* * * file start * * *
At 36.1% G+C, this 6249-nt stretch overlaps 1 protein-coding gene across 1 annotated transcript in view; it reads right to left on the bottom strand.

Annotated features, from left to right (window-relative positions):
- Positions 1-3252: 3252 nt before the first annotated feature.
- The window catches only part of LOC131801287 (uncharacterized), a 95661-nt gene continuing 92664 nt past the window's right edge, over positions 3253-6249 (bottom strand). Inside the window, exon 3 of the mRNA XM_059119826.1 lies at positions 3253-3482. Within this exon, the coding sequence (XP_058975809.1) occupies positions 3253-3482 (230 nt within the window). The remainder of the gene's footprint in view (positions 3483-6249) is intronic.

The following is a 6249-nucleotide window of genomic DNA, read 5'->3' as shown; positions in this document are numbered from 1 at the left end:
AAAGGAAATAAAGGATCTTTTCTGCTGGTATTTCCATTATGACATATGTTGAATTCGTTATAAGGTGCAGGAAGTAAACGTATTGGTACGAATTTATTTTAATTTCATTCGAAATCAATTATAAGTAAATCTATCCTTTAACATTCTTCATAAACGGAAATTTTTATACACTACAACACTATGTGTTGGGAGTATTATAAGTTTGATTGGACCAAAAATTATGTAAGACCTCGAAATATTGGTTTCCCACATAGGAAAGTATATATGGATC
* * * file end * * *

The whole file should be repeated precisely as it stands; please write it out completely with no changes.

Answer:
At 36.1% G+C, this 6249-nt stretch overlaps 1 protein-coding gene across 1 annotated transcript in view; it reads right to left on the bottom strand.

Annotated features, from left to right (window-relative positions):
- Positions 1-3252: 3252 nt before the first annotated feature.
- The window catches only part of LOC131801287 (uncharacterized), a 95661-nt gene continuing 92664 nt past the window's right edge, over positions 3253-6249 (bottom strand). Inside the window, exon 3 of the mRNA XM_059119826.1 lies at positions 3253-3482. Within this exon, the coding sequence (XP_058975809.1) occupies positions 3253-3482 (230 nt within the window). The remainder of the gene's footprint in view (positions 3483-6249) is intronic.

The following is a 6249-nucleotide window of genomic DNA, read 5'->3' as shown; positions in this document are numbered from 1 at the left end:
AAAGGAAATAAAGGATCTTTTCTGCTGGTATTTCCATTATGACATATGTTGAATTCGTTATAAGGTGCAGGAAGTAAACGTATTGGTACGAATTTATTTTAATTTCATTCGAAATCAATTATAAGTAAATCTATCCTTTAACATTCTTCATAAACGGAAATTTTTATACACTACAACACTATGTGTTGGGAGTATTATAAGTTTGATTGGACCAAAAATTATGTAAGACCTCGAAATATTGGTTTCCCACATAGGAAAGTATATATGGATC